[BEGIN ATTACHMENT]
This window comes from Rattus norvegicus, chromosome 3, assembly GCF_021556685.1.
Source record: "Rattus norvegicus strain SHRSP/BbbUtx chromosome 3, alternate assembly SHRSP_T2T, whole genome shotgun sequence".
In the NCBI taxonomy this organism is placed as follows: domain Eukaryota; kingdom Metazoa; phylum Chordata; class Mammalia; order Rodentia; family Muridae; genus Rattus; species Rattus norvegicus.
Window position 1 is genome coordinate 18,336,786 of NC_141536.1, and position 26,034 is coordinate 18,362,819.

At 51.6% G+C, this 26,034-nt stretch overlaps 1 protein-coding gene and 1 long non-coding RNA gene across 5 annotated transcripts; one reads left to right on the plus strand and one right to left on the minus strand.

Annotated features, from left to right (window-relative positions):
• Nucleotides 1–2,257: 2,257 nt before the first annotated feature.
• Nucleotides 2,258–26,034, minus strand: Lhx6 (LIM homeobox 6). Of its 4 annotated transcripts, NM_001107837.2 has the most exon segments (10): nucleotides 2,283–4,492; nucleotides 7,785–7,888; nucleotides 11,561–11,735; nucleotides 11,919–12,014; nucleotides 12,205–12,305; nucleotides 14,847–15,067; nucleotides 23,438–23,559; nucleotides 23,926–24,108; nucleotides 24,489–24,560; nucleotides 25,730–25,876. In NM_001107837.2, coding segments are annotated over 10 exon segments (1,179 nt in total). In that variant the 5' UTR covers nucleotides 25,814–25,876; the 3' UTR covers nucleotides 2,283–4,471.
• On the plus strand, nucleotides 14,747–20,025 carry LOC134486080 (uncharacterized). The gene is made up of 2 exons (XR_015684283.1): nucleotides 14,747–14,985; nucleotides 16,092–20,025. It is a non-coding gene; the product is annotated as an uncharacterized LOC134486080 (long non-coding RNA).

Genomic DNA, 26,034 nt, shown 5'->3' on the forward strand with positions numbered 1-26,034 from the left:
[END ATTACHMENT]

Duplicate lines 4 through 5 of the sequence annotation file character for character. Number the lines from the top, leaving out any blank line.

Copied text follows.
Window position 1 is genome coordinate 18,336,786 of NC_141536.1, and position 26,034 is coordinate 18,362,819.

At 51.6% G+C, this 26,034-nt stretch overlaps 1 protein-coding gene and 1 long non-coding RNA gene across 5 annotated transcripts; one reads left to right on the plus strand and one right to left on the minus strand.